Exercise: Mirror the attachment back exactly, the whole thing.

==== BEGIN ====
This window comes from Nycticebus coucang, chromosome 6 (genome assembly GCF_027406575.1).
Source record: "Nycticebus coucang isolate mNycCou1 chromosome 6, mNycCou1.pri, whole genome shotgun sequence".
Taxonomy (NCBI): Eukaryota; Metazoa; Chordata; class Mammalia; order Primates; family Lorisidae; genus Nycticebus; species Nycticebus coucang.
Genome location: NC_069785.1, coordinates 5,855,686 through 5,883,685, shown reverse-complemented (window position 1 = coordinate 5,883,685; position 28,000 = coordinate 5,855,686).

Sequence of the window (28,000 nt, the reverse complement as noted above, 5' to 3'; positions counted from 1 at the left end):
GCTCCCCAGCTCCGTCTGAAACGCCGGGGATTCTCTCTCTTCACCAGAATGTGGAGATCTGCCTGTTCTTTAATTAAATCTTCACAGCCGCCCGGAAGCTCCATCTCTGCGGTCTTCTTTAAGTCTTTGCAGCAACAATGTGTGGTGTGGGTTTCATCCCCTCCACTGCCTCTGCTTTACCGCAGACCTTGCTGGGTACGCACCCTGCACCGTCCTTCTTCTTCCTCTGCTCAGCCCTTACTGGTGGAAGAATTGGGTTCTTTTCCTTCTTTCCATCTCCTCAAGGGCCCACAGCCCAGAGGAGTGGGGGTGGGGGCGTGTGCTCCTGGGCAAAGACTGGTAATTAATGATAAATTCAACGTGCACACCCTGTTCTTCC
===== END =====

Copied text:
This window comes from Nycticebus coucang, chromosome 6 (genome assembly GCF_027406575.1).
Source record: "Nycticebus coucang isolate mNycCou1 chromosome 6, mNycCou1.pri, whole genome shotgun sequence".
Taxonomy (NCBI): Eukaryota; Metazoa; Chordata; class Mammalia; order Primates; family Lorisidae; genus Nycticebus; species Nycticebus coucang.
Genome location: NC_069785.1, coordinates 5,855,686 through 5,883,685, shown reverse-complemented (window position 1 = coordinate 5,883,685; position 28,000 = coordinate 5,855,686).

Sequence of the window (28,000 nt, the reverse complement as noted above, 5' to 3'; positions counted from 1 at the left end):
GCTCCCCAGCTCCGTCTGAAACGCCGGGGATTCTCTCTCTTCACCAGAATGTGGAGATCTGCCTGTTCTTTAATTAAATCTTCACAGCCGCCCGGAAGCTCCATCTCTGCGGTCTTCTTTAAGTCTTTGCAGCAACAATGTGTGGTGTGGGTTTCATCCCCTCCACTGCCTCTGCTTTACCGCAGACCTTGCTGGGTACGCACCCTGCACCGTCCTTCTTCTTCCTCTGCTCAGCCCTTACTGGTGGAAGAATTGGGTTCTTTTCCTTCTTTCCATCTCCTCAAGGGCCCACAGCCCAGAGGAGTGGGGGTGGGGGCGTGTGCTCCTGGGCAAAGACTGGTAATTAATGATAAATTCAACGTGCACACCCTGTTCTTCC